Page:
LONDON, 31st May 2023: With the cost-of-living continuing to bite, the second-hand economy has witnessed a boom as people look to save money on their purchases and generate additional income, new research from PayPal reveals.
PayPal’s Resale Renaissance Report, polling 2,000 UK adults, revealed that reselling has gone mainstream – with a quarter (25%) of Brits saying they regularly purchase pre-loved goods. Clothes (38%), books (31%) and furniture (13%) top Brits’ second-hand shopping lists, the new report reveals.
Spending for lean and green reasons
When delving into what is driving Britain’s thrift shoppers, not surprisingly, saving money is the leading reason, with two thirds (67%) buying pre-loved items to make their money go further. Thrifty Brits, it appears, have become value seekers, with over half (51%) choosing to shop pre-loved items in search of a bargain.
People are increasingly becoming conscious shoppers. Over a third (35%) say they shop second-hand items to try to be more sustainable and help reduce waste. But Brits are a stylish bunch too, saying they shop second-hand items because:
Of those who stated they shop second-hand to save money, 37 per cent said they put the extra cash they’ve saved towards their everyday living expenses, whilst 30 per cent said they use it to treat themselves, and 26 per cent said they do it to reduce financial stress.
One person’s trash is another’s treasure
Whilst proactive Brits have turned to second-hand shopping to make their money go further, the report found that Brits are also turning to selling their unused items to supplement their income – in fact, Brits have on average an estimated £341 worth of unwanted items stored around their homes, ripe for resale, and over half (56%) agree that their homes are full of unused belongings.
The average Brit has generated £126.24 in the last 12 months from a reselling side hustle, making a profit of £20.17 per sale – with over half (53%) admitting that selling items they no longer need is a good way to supplement their primary income source.
19 per cent of Brits say clothes were the item they sold for the highest value – with toys (11%) and technology such as phones and games consoles (11%) completing the list of the most lucrative items sold by novice British resellers.
Whilst 85 per cent of Brits resell some of their pre-loved goods, 14 per cent say they never do. Scepticism plays a part in this, with two in five (40%) not believing they would make enough profit to make it worthwhile. Not knowing where to start (36%) and hesitancy around doing transactions with strangers (27%) completed the list of top reasons given.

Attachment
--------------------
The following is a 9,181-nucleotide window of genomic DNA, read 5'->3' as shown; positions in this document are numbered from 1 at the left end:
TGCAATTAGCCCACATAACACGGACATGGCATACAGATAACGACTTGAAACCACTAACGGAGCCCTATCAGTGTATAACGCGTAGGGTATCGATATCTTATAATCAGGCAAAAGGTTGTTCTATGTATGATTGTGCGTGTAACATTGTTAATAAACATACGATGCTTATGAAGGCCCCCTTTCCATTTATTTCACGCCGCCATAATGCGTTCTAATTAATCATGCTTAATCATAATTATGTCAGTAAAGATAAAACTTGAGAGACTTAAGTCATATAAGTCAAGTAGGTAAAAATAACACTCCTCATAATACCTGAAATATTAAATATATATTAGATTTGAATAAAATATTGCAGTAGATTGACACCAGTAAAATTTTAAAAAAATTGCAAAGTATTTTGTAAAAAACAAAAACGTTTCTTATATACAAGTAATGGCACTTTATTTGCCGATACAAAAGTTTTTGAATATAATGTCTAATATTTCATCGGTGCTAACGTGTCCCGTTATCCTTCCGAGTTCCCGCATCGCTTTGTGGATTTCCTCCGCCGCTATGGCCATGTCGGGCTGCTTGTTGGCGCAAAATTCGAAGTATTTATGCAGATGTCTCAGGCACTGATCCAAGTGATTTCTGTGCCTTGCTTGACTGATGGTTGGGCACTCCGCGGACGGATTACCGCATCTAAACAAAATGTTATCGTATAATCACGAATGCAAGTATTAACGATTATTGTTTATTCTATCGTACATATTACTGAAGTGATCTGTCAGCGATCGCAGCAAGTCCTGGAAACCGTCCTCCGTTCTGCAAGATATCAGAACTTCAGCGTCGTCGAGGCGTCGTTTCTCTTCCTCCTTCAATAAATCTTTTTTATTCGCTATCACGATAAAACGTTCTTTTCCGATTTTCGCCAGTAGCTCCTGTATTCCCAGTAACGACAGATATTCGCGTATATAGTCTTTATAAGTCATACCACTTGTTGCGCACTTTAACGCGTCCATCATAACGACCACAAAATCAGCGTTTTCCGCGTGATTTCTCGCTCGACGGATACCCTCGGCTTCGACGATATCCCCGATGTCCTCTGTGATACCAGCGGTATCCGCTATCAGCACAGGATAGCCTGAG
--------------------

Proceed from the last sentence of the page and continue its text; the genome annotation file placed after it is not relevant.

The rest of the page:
Vincent Belloc, Managing Director, PayPal UK shared: “With prices soaring, it's no surprise we’re seeing a boom in the second-hand economy. Whether it’s shopping or selling on online marketplaces or resale mobile apps or using the Goods and Services peer-to-peer payments on our mobile app at car boot sales, you can enjoy peace of mind knowing PayPal keeps your financial information safe.”
Second-hand’s new home is online
Once restricted to charity shops and car boot sales, second-hand shopping is moving increasingly online, the report found.
Almost half of UK thrift shoppers (44%) say they have purchased items from an online marketplace such as Depop in the last year, whilst a fifth (18%) have turned to social media to seek out pre-loved purchases.
However, despite the popularity of reselling platforms, Brits still have some concerns around the quality of the goods they’re purchasing, as well as the fear of being scammed. In fact, over half (57%) say they worry about the quality of items when second-hand shopping online, and a further 56% say they worry about dishonest sellers.
This caution may explain why in-real-life thrift shopping is still proving popular with shoppers looking for second-hand bargains. Over half (52%) of Brits say they purchased pre-loved items from charity shops in the last year, while a fifth (20%) bought from a car boot sale and 17 per cent direct from friends or family.
When asked what would increase the trust shoppers have in buying items from online marketplaces, top answers included offering recognised payment methods such as PayPal (53%), reviews and comments left for the seller (50%) and having multiple images of the item (36%) were the most important factors for shoppers.
The new North / South divide - online vs. bricks and mortar shopping
London and Newcastle emerged as Britain’s thrifting capitals, with two fifths (41%) of residents surveyed in each city saying they shop second-hand more frequently than monthly. Online marketplaces are the leading shopping destination for Londoners (49%), while those in Newcastle favour sourcing second-hand bargains via more traditional methods, with charity and thrift shops their leading choice (47%).
Millennials lead the way as the UK’s biggest resellers – with a third (31%) saying they resell items they don’t use often, over three times as many as their counterparts aged 55 and over. Two thirds of millennials (66%) say they view their reselling side hustle as a good way to supplement their primary income.
Head to the PayPal website and newsroom for smart-spending guides and to find out more about PayPal’s payment solutions.
1 PayPal’s 2023 Resale Renaissance Report, an online poll of 2,000 UK adults (nationally representative) conducted by OnePoll in May 2023.
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